however, you shall not: do anything likely to impair, interfere with or damage or cause harm or distress to any persons, or the network; do anything that will infringe any Intellectual Property Rights or other rights of Mondaq or any third party; or use the Website, Services and/or Content otherwise than in accordance with these Terms; use any trade marks or service marks of Mondaq or the Contributors, or do anything which may be seen to take unfair advantage of the reputation and goodwill of Mondaq or the Contributors, or the Website, Services and/or Content.

Mondaq reserves the right, in its sole discretion, to take any action that it deems necessary and appropriate in the event it considers that there is a breach or threatened breach of the Terms.

Mondaq’s Rights and Obligations

Unless otherwise expressly set out to the contrary, nothing in these Terms shall serve to transfer from Mondaq to you, any Intellectual Property Rights owned by and/or licensed to Mondaq and all rights, title and interest in and to such Intellectual Property Rights will remain exclusively with Mondaq and/or its licensors.

Mondaq shall use its reasonable endeavours to make the Website and Services available to you at all times, but we cannot guarantee an uninterrupted and fault free service.

Mondaq reserves the right to make changes to the services and/or the Website or part thereof, from time to time, and we may add, remove, modify and/or vary any elements of features and functionalities of the Website or the services.

Mondaq also reserves the right from time to time to monitor your Use of the Website and/or services.

Disclaimer

The Content is general information only. It is not intended to constitute legal advice or seek to be the complete and comprehensive statement of the law, nor is it intended to address your specific requirements or provide advice on which reliance should be placed. Mondaq and/or its Contributors and other suppliers make no representations about the suitability of the information contained in the Content for any purpose. All Content provided "as is" without warranty of any kind. Mondaq and/or its Contributors and other suppliers hereby exclude and disclaim all representations, warranties or guarantees with regard to the Content, including all implied warranties and conditions of merchantability, fitness for a particular purpose, title and non-infringement. To the maximum extent permitted by law, Mondaq expressly excludes all representations, warranties, obligations, and liabilities arising out of or in connection with all Content. In no event shall Mondaq and/or its respective suppliers be liable for any special, indirect or consequential damages or any damages whatsoever resulting from loss of use, data or profits, whether in an action of contract, negligence or other tortious action, arising out of or in connection with the use of the Content or performance of Mondaq’s Services.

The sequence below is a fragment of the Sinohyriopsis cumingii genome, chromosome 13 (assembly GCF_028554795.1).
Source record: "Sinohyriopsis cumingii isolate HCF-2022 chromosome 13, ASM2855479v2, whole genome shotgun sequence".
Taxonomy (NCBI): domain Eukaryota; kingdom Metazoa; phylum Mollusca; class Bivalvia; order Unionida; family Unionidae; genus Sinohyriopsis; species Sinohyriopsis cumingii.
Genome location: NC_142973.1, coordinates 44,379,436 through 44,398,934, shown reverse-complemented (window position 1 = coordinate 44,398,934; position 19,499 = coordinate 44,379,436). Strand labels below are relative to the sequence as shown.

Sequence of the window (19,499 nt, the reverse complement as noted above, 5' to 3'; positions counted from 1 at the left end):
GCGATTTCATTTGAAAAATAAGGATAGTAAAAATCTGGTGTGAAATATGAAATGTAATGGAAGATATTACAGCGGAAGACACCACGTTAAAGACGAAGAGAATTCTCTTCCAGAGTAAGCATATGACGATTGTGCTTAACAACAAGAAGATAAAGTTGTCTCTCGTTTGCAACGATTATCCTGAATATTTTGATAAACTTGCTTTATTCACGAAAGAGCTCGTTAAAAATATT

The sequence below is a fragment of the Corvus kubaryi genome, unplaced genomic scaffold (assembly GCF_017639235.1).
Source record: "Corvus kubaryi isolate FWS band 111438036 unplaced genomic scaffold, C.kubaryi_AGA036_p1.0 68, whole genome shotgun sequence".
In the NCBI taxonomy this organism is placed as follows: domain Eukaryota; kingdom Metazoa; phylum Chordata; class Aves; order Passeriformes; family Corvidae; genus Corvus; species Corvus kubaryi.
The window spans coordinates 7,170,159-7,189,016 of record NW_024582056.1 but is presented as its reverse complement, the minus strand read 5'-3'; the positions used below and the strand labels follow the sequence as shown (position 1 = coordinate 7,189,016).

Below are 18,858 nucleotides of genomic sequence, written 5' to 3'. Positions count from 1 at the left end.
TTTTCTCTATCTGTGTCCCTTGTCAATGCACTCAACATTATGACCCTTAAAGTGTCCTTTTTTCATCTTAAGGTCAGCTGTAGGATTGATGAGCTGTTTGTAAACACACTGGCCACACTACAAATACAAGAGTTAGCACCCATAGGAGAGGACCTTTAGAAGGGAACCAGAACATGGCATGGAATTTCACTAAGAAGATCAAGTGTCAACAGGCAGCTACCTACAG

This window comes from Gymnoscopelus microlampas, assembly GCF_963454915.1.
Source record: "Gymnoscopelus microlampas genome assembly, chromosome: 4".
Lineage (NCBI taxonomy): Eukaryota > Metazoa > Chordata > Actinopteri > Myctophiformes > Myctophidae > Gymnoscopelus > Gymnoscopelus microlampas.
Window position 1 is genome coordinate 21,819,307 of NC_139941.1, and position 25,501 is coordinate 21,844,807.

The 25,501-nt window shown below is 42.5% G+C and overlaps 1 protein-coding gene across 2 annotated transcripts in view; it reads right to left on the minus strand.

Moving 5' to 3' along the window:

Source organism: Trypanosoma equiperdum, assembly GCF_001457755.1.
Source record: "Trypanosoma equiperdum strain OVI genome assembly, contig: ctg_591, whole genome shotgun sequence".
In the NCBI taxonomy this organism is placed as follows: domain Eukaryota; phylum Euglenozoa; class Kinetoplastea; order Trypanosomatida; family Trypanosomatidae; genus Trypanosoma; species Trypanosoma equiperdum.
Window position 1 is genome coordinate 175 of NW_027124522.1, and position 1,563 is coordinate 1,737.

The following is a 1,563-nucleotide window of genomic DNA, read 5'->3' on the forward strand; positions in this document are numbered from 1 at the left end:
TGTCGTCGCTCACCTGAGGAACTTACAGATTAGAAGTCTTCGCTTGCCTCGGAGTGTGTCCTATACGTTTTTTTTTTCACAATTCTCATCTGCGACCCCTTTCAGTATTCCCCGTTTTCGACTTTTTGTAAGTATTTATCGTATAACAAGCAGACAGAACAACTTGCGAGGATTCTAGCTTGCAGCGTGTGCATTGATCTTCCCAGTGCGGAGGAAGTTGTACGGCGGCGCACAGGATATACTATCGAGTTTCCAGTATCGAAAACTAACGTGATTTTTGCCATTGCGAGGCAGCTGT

General

Mondaq may alter or amend these Terms by amending them on the Website. By continuing to Use the Services and/or the Website after such amendment, you will be deemed to have accepted any amendment to these Terms.

These Terms shall be governed by and construed in accordance with the laws of England and Wales and you irrevocably submit to the exclusive jurisdiction of the courts of England and Wales to settle any dispute which may arise out of or in connection with these Terms. If you live outside the United Kingdom, English law shall apply only to the extent that English law shall not deprive you of any legal protection accorded in accordance with the law of the place where you are habitually resident ("Local Law"). In the event English law deprives you of any legal protection which is accorded to you under Local Law, then these terms shall be governed by Local Law and any dispute or claim arising out of or in connection with these Terms shall be subject to the non-exclusive jurisdiction of the courts where you are habitually resident.

You may print and keep a copy of these Terms, which form the entire agreement between you and Mondaq and supersede any other communications or advertising in respect of the Service and/or the Website.

No delay in exercising or non-exercise by you and/or Mondaq of any of its rights under or in connection with these Terms shall operate as a waiver or release of each of your or Mondaq’s right. Rather, any such waiver or release must be specifically granted in writing signed by the party granting it.

If any part of these Terms is held unenforceable, that part shall be enforced to the maximum extent permissible so as to give effect to the intent of the parties, and the Terms shall continue in full force and effect.

Mondaq shall not incur any liability to you on account of any loss or damage resulting from any delay or failure to perform all or any part of these Terms if such delay or failure is caused, in whole or in part, by events, occurrences, or causes beyond the control of Mondaq. Such events, occurrences or causes will include, without limitation, acts of God, strikes, lockouts, server and network failure, riots, acts of war, earthquakes, fire and explosions.

By clicking Register you state you have read and agree to our Terms and Conditions